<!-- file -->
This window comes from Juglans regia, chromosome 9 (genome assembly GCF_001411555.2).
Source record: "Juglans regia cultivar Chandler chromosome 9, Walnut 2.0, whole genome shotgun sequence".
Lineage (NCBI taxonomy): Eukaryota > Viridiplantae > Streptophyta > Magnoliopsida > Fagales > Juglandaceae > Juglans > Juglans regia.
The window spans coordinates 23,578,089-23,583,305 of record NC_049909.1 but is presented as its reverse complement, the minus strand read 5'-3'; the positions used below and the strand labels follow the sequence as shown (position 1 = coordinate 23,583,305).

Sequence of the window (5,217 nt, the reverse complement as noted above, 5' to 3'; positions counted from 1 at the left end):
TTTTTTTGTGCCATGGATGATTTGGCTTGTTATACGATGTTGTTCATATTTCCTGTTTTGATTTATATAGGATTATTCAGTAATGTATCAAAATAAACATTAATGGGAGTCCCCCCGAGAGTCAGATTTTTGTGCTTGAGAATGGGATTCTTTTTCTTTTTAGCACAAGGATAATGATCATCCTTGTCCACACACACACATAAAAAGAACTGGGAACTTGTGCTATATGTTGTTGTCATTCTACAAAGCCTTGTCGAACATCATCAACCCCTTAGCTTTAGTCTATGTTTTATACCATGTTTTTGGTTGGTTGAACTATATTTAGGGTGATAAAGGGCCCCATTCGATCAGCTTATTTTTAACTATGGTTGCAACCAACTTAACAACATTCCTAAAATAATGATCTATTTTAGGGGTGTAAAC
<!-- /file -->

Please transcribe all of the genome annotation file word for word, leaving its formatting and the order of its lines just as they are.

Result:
This window comes from Juglans regia, chromosome 9 (genome assembly GCF_001411555.2).
Source record: "Juglans regia cultivar Chandler chromosome 9, Walnut 2.0, whole genome shotgun sequence".
Lineage (NCBI taxonomy): Eukaryota > Viridiplantae > Streptophyta > Magnoliopsida > Fagales > Juglandaceae > Juglans > Juglans regia.
The window spans coordinates 23,578,089-23,583,305 of record NC_049909.1 but is presented as its reverse complement, the minus strand read 5'-3'; the positions used below and the strand labels follow the sequence as shown (position 1 = coordinate 23,583,305).

Sequence of the window (5,217 nt, the reverse complement as noted above, 5' to 3'; positions counted from 1 at the left end):
TTTTTTTGTGCCATGGATGATTTGGCTTGTTATACGATGTTGTTCATATTTCCTGTTTTGATTTATATAGGATTATTCAGTAATGTATCAAAATAAACATTAATGGGAGTCCCCCCGAGAGTCAGATTTTTGTGCTTGAGAATGGGATTCTTTTTCTTTTTAGCACAAGGATAATGATCATCCTTGTCCACACACACACATAAAAAGAACTGGGAACTTGTGCTATATGTTGTTGTCATTCTACAAAGCCTTGTCGAACATCATCAACCCCTTAGCTTTAGTCTATGTTTTATACCATGTTTTTGGTTGGTTGAACTATATTTAGGGTGATAAAGGGCCCCATTCGATCAGCTTATTTTTAACTATGGTTGCAACCAACTTAACAACATTCCTAAAATAATGATCTATTTTAGGGGTGTAAAC